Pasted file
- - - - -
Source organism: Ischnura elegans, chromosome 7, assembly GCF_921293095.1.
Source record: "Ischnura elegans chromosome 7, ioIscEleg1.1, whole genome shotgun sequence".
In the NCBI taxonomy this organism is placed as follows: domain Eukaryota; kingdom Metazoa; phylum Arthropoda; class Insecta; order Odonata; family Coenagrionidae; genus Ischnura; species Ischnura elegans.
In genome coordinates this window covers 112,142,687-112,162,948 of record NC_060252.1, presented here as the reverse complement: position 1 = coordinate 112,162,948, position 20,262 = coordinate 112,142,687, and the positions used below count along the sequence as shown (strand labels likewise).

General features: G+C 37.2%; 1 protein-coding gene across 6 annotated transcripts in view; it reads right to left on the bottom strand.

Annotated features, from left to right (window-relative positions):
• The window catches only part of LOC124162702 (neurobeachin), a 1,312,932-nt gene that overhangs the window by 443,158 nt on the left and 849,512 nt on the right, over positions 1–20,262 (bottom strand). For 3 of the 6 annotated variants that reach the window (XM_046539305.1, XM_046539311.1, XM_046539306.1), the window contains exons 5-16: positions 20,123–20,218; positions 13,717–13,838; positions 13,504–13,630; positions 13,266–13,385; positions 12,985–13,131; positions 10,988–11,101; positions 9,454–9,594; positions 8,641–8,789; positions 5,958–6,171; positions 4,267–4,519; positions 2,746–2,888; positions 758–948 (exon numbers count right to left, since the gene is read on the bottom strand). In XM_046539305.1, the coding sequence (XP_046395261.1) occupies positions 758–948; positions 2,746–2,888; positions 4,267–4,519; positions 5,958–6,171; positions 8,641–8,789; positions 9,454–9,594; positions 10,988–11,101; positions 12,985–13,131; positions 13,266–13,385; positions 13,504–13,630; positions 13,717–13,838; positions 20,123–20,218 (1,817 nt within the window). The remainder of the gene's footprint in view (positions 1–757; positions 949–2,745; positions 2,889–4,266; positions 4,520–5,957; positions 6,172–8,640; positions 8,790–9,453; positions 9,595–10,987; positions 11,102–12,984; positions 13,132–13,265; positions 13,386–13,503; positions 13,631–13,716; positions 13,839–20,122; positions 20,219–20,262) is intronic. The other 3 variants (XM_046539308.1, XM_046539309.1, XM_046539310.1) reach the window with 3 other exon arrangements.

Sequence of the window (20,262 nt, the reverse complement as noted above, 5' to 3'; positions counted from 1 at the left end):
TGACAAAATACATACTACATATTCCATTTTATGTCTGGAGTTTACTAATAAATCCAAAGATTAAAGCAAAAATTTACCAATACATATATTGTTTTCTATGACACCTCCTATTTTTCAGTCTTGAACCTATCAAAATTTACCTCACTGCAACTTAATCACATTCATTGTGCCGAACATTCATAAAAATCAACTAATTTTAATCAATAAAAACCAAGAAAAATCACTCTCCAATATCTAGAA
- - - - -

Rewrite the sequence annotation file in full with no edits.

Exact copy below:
Source organism: Ischnura elegans, chromosome 7, assembly GCF_921293095.1.
Source record: "Ischnura elegans chromosome 7, ioIscEleg1.1, whole genome shotgun sequence".
In the NCBI taxonomy this organism is placed as follows: domain Eukaryota; kingdom Metazoa; phylum Arthropoda; class Insecta; order Odonata; family Coenagrionidae; genus Ischnura; species Ischnura elegans.
In genome coordinates this window covers 112,142,687-112,162,948 of record NC_060252.1, presented here as the reverse complement: position 1 = coordinate 112,162,948, position 20,262 = coordinate 112,142,687, and the positions used below count along the sequence as shown (strand labels likewise).

General features: G+C 37.2%; 1 protein-coding gene across 6 annotated transcripts in view; it reads right to left on the bottom strand.

Annotated features, from left to right (window-relative positions):
• The window catches only part of LOC124162702 (neurobeachin), a 1,312,932-nt gene that overhangs the window by 443,158 nt on the left and 849,512 nt on the right, over positions 1–20,262 (bottom strand). For 3 of the 6 annotated variants that reach the window (XM_046539305.1, XM_046539311.1, XM_046539306.1), the window contains exons 5-16: positions 20,123–20,218; positions 13,717–13,838; positions 13,504–13,630; positions 13,266–13,385; positions 12,985–13,131; positions 10,988–11,101; positions 9,454–9,594; positions 8,641–8,789; positions 5,958–6,171; positions 4,267–4,519; positions 2,746–2,888; positions 758–948 (exon numbers count right to left, since the gene is read on the bottom strand). In XM_046539305.1, the coding sequence (XP_046395261.1) occupies positions 758–948; positions 2,746–2,888; positions 4,267–4,519; positions 5,958–6,171; positions 8,641–8,789; positions 9,454–9,594; positions 10,988–11,101; positions 12,985–13,131; positions 13,266–13,385; positions 13,504–13,630; positions 13,717–13,838; positions 20,123–20,218 (1,817 nt within the window). The remainder of the gene's footprint in view (positions 1–757; positions 949–2,745; positions 2,889–4,266; positions 4,520–5,957; positions 6,172–8,640; positions 8,790–9,453; positions 9,595–10,987; positions 11,102–12,984; positions 13,132–13,265; positions 13,386–13,503; positions 13,631–13,716; positions 13,839–20,122; positions 20,219–20,262) is intronic. The other 3 variants (XM_046539308.1, XM_046539309.1, XM_046539310.1) reach the window with 3 other exon arrangements.

Sequence of the window (20,262 nt, the reverse complement as noted above, 5' to 3'; positions counted from 1 at the left end):
TGACAAAATACATACTACATATTCCATTTTATGTCTGGAGTTTACTAATAAATCCAAAGATTAAAGCAAAAATTTACCAATACATATATTGTTTTCTATGACACCTCCTATTTTTCAGTCTTGAACCTATCAAAATTTACCTCACTGCAACTTAATCACATTCATTGTGCCGAACATTCATAAAAATCAACTAATTTTAATCAATAAAAACCAAGAAAAATCACTCTCCAATATCTAGAA